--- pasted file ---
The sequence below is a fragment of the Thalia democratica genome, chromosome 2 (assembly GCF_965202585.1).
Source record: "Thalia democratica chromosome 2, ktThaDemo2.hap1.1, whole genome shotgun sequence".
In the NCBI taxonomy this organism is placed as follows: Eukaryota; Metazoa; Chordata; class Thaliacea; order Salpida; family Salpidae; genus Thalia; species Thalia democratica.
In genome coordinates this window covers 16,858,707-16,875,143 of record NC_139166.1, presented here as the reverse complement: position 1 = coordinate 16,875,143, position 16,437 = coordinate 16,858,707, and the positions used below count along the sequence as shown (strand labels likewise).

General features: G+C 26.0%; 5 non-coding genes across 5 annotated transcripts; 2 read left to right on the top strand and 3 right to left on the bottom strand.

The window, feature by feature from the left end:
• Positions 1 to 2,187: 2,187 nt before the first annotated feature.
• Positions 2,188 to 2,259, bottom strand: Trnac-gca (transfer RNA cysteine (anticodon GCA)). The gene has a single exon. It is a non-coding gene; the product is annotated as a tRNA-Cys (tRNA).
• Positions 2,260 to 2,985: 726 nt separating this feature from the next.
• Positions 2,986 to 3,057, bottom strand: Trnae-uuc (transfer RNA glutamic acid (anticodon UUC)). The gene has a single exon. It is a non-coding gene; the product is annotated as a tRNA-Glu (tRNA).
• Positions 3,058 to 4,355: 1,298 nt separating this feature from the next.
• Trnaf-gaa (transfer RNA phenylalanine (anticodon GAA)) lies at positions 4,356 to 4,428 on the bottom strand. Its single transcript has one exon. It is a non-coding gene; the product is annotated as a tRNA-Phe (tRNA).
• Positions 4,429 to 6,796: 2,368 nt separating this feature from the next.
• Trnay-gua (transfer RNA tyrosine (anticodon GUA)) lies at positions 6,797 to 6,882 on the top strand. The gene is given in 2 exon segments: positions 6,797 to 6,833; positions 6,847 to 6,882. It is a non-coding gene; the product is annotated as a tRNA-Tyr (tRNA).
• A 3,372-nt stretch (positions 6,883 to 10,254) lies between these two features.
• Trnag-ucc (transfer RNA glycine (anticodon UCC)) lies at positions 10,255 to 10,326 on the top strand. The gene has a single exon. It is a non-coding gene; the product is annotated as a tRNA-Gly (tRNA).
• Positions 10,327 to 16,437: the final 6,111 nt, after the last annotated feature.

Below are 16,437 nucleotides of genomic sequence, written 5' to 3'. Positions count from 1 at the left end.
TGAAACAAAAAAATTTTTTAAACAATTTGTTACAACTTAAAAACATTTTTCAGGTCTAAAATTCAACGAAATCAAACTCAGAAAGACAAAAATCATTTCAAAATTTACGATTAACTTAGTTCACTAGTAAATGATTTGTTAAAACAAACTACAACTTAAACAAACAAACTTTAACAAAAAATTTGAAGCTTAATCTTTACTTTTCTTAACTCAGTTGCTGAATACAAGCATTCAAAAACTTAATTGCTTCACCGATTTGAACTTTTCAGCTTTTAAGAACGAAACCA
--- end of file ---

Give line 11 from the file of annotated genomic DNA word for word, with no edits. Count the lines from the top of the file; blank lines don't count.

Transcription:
• Positions 3,058 to 4,355: 1,298 nt separating this feature from the next.